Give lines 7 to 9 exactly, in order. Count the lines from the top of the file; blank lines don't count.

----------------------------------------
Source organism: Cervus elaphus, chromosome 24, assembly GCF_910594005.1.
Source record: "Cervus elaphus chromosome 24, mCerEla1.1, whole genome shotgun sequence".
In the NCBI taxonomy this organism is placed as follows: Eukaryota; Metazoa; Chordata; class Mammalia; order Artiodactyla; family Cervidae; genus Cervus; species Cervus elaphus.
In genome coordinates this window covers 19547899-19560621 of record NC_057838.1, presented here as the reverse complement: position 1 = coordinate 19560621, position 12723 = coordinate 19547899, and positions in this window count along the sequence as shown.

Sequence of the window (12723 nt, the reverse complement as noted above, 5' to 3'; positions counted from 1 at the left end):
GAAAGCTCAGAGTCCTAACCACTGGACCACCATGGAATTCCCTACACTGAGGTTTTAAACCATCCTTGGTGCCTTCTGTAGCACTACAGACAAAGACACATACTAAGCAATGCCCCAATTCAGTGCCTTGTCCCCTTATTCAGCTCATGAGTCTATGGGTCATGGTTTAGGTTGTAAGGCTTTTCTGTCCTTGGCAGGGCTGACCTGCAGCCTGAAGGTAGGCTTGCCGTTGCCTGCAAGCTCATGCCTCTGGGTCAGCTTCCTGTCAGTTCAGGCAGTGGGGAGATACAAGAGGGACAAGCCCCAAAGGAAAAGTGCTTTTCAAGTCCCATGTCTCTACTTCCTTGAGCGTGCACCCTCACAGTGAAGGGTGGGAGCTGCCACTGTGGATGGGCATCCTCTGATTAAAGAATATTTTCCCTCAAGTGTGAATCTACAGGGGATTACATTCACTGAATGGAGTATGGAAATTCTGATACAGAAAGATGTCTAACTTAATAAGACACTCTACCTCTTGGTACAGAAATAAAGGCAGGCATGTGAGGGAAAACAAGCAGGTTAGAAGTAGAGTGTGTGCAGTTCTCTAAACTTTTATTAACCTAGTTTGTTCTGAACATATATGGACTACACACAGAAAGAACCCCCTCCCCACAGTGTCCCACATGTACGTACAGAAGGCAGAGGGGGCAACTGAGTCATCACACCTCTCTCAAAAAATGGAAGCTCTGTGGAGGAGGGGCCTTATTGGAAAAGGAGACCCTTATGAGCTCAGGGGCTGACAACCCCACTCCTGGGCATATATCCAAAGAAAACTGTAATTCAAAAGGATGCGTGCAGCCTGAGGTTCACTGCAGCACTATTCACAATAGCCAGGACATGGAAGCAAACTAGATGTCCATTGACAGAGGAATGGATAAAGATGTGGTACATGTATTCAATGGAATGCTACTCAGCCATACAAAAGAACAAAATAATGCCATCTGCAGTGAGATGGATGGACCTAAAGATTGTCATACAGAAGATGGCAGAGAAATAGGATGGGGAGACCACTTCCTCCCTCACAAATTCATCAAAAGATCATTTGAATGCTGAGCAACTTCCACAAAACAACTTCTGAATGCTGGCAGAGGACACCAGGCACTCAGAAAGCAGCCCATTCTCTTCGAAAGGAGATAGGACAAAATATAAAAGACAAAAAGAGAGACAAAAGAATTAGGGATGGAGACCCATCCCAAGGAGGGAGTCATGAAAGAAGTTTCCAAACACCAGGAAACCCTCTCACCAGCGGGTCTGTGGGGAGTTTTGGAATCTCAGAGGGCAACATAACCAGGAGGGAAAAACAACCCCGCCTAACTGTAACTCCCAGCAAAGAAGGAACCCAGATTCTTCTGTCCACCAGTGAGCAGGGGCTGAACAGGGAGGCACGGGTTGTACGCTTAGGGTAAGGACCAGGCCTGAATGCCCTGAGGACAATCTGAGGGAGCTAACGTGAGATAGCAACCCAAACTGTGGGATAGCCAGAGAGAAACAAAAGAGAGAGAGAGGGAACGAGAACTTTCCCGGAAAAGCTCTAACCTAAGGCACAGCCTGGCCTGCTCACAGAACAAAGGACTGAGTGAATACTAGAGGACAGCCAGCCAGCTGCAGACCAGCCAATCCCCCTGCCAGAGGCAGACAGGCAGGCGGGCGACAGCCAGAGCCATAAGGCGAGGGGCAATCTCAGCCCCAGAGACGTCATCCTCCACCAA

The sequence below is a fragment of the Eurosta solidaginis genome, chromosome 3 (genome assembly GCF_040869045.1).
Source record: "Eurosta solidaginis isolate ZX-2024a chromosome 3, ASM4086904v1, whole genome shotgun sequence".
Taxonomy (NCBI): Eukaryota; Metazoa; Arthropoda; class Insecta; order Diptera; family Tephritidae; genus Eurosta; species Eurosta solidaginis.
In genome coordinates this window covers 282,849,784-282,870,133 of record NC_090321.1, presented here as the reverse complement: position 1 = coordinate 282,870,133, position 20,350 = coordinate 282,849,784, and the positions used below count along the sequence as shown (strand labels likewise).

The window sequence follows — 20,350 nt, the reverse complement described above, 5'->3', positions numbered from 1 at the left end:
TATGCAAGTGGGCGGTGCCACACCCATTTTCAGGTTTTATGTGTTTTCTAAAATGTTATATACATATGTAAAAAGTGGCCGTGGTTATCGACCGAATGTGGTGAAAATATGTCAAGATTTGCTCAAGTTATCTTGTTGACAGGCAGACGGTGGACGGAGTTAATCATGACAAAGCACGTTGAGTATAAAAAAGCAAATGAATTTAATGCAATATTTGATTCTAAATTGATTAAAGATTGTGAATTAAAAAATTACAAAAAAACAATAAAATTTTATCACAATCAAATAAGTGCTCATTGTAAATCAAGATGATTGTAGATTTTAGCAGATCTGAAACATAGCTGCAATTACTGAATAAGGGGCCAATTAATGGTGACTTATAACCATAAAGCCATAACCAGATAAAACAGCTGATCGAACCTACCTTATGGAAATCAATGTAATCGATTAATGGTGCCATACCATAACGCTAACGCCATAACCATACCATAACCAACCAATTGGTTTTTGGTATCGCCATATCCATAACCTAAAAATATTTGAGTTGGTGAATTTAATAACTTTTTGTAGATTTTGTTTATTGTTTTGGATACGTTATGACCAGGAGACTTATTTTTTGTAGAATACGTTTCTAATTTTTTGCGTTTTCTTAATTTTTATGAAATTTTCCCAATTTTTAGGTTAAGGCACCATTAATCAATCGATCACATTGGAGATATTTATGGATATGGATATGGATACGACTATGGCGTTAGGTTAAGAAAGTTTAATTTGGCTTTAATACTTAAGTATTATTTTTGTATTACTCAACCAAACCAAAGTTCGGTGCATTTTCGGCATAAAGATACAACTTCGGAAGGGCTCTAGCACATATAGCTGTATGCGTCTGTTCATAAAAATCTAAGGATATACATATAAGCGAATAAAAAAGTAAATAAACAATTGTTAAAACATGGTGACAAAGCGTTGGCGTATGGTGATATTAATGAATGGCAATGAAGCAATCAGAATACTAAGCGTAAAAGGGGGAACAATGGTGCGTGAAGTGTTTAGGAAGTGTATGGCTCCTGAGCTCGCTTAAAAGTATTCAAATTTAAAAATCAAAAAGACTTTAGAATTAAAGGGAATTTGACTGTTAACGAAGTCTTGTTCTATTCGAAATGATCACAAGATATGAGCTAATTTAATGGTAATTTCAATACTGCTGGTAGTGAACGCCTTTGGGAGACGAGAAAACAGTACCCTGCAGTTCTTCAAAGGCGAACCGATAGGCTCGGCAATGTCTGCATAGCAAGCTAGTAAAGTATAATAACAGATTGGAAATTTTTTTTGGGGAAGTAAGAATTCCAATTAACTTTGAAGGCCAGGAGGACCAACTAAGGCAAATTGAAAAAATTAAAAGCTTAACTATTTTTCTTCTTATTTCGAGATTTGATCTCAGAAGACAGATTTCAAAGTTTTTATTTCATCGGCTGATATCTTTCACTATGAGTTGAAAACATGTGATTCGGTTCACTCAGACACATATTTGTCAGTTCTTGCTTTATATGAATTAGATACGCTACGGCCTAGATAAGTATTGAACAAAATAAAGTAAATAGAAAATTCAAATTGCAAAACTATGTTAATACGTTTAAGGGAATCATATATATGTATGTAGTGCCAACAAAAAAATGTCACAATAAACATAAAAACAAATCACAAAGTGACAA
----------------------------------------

The sequence below is a fragment of the Eurosta solidaginis genome, chromosome 3 (genome assembly GCF_040869045.1).
Source record: "Eurosta solidaginis isolate ZX-2024a chromosome 3, ASM4086904v1, whole genome shotgun sequence".
Taxonomy (NCBI): Eukaryota; Metazoa; Arthropoda; class Insecta; order Diptera; family Tephritidae; genus Eurosta; species Eurosta solidaginis.